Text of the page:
Environmentalists fear Supreme Court ruling on greenhouse gases could be ‘deadly’

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One day after the United States Supreme Court limit the Environmental Protection Agency’s authority to regulate greenhouse gas emissions as pollutants, New Jersey’s environmental and political leaders warned the ruling would accelerate climate change and threaten a century of environmental progress.

About 20 environmentalists rallied outside the Clarkson S. Fisher federal courthouse in Trenton on Friday to call on Congress to do more to protect the climate and clean energy.

“Yesterday the court ruled that the government lacks the power to protect the very air we breathe,” said Allison McLeod, director of public policy at the New Jersey League of Conservation Voters. “The challenges of climate change are there. It’s not a future problem. It’s a problem right now. And every day that we fail to act, climate change becomes more costly, more dangerous and more deadly.

Thursday’s ruling caps off an astonishing few weeks of rulings that overturned Abortion straight, reinforced gun law, and eroded the separation of church and state.

About 20 people gathered outside the Clarkson S. Fisher federal courthouse in Trenton on July 1, 2022 to protest the U.S. Supreme Court ruling that limited the government’s power to regulate greenhouse gas emissions power plant greenhouse. (Dana DiFilippo | New Jersey Monitor)

In New Jersey, Gov. Phil Murphy responded to the ruling by pledging to step up the state’s efforts to fight climate change and reiterating his goal of making the state’s economy entirely dependent on climate change. clean energy by 2050.

“Throughout the past week, the far-right Supreme Court majority has been very clear: Governments can control women’s bodies, but not the guns that endanger our communities or the polluters that jeopardize the future of our planet,” Murphy said in a statement. . “In the wake of yet another tragic decision, we will continue to do everything in our power to fight the climate crisis and safeguard New Jersey’s environmental and public health.”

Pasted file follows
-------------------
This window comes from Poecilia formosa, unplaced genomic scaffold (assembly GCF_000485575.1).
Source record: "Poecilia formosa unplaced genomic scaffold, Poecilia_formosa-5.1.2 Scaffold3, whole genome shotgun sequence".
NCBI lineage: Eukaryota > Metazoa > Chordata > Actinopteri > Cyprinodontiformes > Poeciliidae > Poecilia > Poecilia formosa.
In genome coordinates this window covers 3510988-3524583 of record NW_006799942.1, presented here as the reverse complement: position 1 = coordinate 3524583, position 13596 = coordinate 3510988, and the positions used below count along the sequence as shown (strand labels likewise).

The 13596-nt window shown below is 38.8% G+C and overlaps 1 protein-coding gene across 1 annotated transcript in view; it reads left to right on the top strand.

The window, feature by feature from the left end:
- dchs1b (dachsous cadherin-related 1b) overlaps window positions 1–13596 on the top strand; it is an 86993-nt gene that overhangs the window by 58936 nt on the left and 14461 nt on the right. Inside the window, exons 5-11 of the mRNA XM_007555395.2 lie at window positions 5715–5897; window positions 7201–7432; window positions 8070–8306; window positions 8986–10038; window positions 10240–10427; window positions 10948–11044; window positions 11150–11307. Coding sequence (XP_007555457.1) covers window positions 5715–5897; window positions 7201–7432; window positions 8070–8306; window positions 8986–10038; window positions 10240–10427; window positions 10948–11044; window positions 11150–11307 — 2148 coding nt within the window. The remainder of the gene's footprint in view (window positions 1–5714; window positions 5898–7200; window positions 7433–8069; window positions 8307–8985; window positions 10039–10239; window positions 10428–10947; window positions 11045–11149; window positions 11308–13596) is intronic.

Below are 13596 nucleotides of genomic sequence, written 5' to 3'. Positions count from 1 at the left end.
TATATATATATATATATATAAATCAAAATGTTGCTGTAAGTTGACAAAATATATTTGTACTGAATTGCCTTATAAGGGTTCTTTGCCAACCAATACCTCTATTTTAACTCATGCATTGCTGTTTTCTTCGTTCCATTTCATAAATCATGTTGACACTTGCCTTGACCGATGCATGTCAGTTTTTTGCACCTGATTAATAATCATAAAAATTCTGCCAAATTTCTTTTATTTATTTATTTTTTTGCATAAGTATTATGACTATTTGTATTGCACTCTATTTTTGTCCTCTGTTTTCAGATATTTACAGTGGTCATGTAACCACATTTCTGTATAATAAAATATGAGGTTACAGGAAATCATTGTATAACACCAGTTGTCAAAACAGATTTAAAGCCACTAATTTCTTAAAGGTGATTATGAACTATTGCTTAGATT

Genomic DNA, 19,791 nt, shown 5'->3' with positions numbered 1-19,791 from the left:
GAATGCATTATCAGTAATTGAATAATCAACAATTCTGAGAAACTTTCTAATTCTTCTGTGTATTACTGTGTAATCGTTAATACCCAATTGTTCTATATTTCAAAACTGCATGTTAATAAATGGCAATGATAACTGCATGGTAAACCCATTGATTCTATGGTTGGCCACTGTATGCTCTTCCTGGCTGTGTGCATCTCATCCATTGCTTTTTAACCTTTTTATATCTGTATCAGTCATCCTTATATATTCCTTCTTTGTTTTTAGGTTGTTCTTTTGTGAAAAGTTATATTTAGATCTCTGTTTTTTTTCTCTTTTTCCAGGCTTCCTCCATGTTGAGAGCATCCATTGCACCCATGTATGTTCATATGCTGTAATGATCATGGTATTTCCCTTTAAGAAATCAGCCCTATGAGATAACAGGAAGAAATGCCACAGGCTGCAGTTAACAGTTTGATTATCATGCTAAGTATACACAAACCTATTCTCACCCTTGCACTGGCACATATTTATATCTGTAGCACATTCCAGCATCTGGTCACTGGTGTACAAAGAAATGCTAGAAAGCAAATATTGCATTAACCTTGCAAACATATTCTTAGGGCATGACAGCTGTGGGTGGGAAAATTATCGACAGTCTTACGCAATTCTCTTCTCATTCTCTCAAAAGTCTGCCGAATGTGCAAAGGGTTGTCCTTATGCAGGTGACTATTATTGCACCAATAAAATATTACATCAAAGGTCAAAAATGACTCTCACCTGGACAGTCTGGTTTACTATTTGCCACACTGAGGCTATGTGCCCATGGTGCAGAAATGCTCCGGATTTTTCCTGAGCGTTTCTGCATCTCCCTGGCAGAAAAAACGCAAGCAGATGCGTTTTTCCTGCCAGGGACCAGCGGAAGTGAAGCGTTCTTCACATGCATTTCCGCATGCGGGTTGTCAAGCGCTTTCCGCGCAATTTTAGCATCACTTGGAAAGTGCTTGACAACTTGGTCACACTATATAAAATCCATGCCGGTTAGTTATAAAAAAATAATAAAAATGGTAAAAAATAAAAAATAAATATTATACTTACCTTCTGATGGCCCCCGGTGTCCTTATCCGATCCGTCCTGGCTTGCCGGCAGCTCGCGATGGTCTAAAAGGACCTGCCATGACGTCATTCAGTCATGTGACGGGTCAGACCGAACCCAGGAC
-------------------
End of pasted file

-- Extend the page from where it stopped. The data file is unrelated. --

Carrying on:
In the latest case, the court’s conservative majority ruled that Congress only empowers the EPA to tightly regulate emissions from individual power plants, not create industry-wide caps on emissions. coal and gas.

Critics have warned that the decision paves the way for the court to further limit the regulatory power of other agencies.

“Make no mistake, with this devastating decision in West Virginia v. EPA, the court’s conservative majority continues to set our country back, and more ominously, it opens the door to profound implications for how other federal agencies typically create regulations. to implement existing legislation going forward,” U.S. Senator Bob Menendez, a Democrat, said in a statement.

Environmentalists who gathered in Trenton on Friday also said they fear a case the court has not yet ruled on the possibility of endangering the country’s waterways. This case, which concerns the scope of protected wetlands under the Clean Water Act, could prompt the court to significantly narrow the definition of federally protected waters.

“We’re waiting to see how this might impact clean water,” said Eileen Murphy, vice president of government relations with New Jersey Audubon. “The regulations work. We have known for decades, when there was none, how dirty our air and water was. Regulations were put in place, and now we enjoy relatively clean air and water. »

Wayne’s Brian Russo joined about 20 people to rally outside the Clarkson S. Fisher federal courthouse in Trenton on July 1, 2022, to protest the U.S. Supreme Court’s ruling that limited the power of the government to regulate greenhouse gas emissions from power plants. (Dana DiFilippo | New Jersey Monitor)

New Jersey environmentalists have accused the Murphy administration of not doing enough in the fight against greenhouse gas emissions.

In January they for follow-up the Murphy administration for not doing enough to reduce emissions, and in February they urged the State Department of Environmental Protection to strengthen its regulations on power plant emissions. This proposed rule has yet to be adopted.

Thursday’s decision complicates matters, said Anjuli Ramos of the Sierra Club of New Jersey.

“To really tackle climate change holistically, you need federal, state and local action,” Ramos said. “Bringing it to the federal level just creates a lot of complications and confusion for the regulatory community.”

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